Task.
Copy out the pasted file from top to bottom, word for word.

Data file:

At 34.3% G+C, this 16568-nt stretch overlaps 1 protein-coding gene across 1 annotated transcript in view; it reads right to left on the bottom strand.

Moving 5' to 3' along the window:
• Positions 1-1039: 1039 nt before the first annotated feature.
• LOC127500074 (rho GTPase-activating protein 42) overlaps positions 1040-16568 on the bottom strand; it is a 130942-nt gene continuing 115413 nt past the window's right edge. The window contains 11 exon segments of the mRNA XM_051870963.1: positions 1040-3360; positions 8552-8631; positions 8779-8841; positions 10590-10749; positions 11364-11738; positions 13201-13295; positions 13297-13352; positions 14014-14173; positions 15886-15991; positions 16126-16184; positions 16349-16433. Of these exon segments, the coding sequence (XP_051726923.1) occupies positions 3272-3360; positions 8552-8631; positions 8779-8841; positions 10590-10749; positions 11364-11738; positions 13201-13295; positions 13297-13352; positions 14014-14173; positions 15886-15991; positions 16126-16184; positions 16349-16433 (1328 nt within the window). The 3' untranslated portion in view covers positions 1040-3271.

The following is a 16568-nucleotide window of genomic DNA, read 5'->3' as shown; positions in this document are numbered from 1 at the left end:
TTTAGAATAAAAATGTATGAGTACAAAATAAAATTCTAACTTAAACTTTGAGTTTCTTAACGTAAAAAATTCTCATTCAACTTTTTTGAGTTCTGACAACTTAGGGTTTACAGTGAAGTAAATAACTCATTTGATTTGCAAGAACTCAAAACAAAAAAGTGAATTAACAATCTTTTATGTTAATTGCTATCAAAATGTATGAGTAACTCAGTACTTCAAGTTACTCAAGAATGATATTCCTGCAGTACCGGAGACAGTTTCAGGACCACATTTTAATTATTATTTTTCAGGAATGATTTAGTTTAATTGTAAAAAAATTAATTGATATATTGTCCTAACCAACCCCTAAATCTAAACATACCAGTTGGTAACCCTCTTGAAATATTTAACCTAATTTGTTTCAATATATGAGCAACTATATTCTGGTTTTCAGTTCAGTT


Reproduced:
At 34.3% G+C, this 16568-nt stretch overlaps 1 protein-coding gene across 1 annotated transcript in view; it reads right to left on the bottom strand.

Moving 5' to 3' along the window:
• Positions 1-1039: 1039 nt before the first annotated feature.
• LOC127500074 (rho GTPase-activating protein 42) overlaps positions 1040-16568 on the bottom strand; it is a 130942-nt gene continuing 115413 nt past the window's right edge. The window contains 11 exon segments of the mRNA XM_051870963.1: positions 1040-3360; positions 8552-8631; positions 8779-8841; positions 10590-10749; positions 11364-11738; positions 13201-13295; positions 13297-13352; positions 14014-14173; positions 15886-15991; positions 16126-16184; positions 16349-16433. Of these exon segments, the coding sequence (XP_051726923.1) occupies positions 3272-3360; positions 8552-8631; positions 8779-8841; positions 10590-10749; positions 11364-11738; positions 13201-13295; positions 13297-13352; positions 14014-14173; positions 15886-15991; positions 16126-16184; positions 16349-16433 (1328 nt within the window). The 3' untranslated portion in view covers positions 1040-3271.

The following is a 16568-nucleotide window of genomic DNA, read 5'->3' as shown; positions in this document are numbered from 1 at the left end:
TTTAGAATAAAAATGTATGAGTACAAAATAAAATTCTAACTTAAACTTTGAGTTTCTTAACGTAAAAAATTCTCATTCAACTTTTTTGAGTTCTGACAACTTAGGGTTTACAGTGAAGTAAATAACTCATTTGATTTGCAAGAACTCAAAACAAAAAAGTGAATTAACAATCTTTTATGTTAATTGCTATCAAAATGTATGAGTAACTCAGTACTTCAAGTTACTCAAGAATGATATTCCTGCAGTACCGGAGACAGTTTCAGGACCACATTTTAATTATTATTTTTCAGGAATGATTTAGTTTAATTGTAAAAAAATTAATTGATATATTGTCCTAACCAACCCCTAAATCTAAACATACCAGTTGGTAACCCTCTTGAAATATTTAACCTAATTTGTTTCAATATATGAGCAACTATATTCTGGTTTTCAGTTCAGTT